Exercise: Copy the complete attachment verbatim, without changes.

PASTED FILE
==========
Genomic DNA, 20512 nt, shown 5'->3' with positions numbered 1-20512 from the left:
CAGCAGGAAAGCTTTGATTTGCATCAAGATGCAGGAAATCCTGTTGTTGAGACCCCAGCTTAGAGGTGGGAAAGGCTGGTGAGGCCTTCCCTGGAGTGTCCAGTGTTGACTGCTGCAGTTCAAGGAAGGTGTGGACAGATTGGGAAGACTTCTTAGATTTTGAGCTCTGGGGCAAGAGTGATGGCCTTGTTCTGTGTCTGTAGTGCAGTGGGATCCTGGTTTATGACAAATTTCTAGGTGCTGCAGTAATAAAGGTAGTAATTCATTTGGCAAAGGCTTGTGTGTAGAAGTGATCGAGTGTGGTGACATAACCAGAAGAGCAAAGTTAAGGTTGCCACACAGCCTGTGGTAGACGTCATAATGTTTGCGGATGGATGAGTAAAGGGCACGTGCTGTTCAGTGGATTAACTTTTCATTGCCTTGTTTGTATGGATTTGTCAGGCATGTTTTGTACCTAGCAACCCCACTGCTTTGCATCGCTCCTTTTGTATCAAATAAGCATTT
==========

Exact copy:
Genomic DNA, 20512 nt, shown 5'->3' with positions numbered 1-20512 from the left:
CAGCAGGAAAGCTTTGATTTGCATCAAGATGCAGGAAATCCTGTTGTTGAGACCCCAGCTTAGAGGTGGGAAAGGCTGGTGAGGCCTTCCCTGGAGTGTCCAGTGTTGACTGCTGCAGTTCAAGGAAGGTGTGGACAGATTGGGAAGACTTCTTAGATTTTGAGCTCTGGGGCAAGAGTGATGGCCTTGTTCTGTGTCTGTAGTGCAGTGGGATCCTGGTTTATGACAAATTTCTAGGTGCTGCAGTAATAAAGGTAGTAATTCATTTGGCAAAGGCTTGTGTGTAGAAGTGATCGAGTGTGGTGACATAACCAGAAGAGCAAAGTTAAGGTTGCCACACAGCCTGTGGTAGACGTCATAATGTTTGCGGATGGATGAGTAAAGGGCACGTGCTGTTCAGTGGATTAACTTTTCATTGCCTTGTTTGTATGGATTTGTCAGGCATGTTTTGTACCTAGCAACCCCACTGCTTTGCATCGCTCCTTTTGTATCAAATAAGCATTT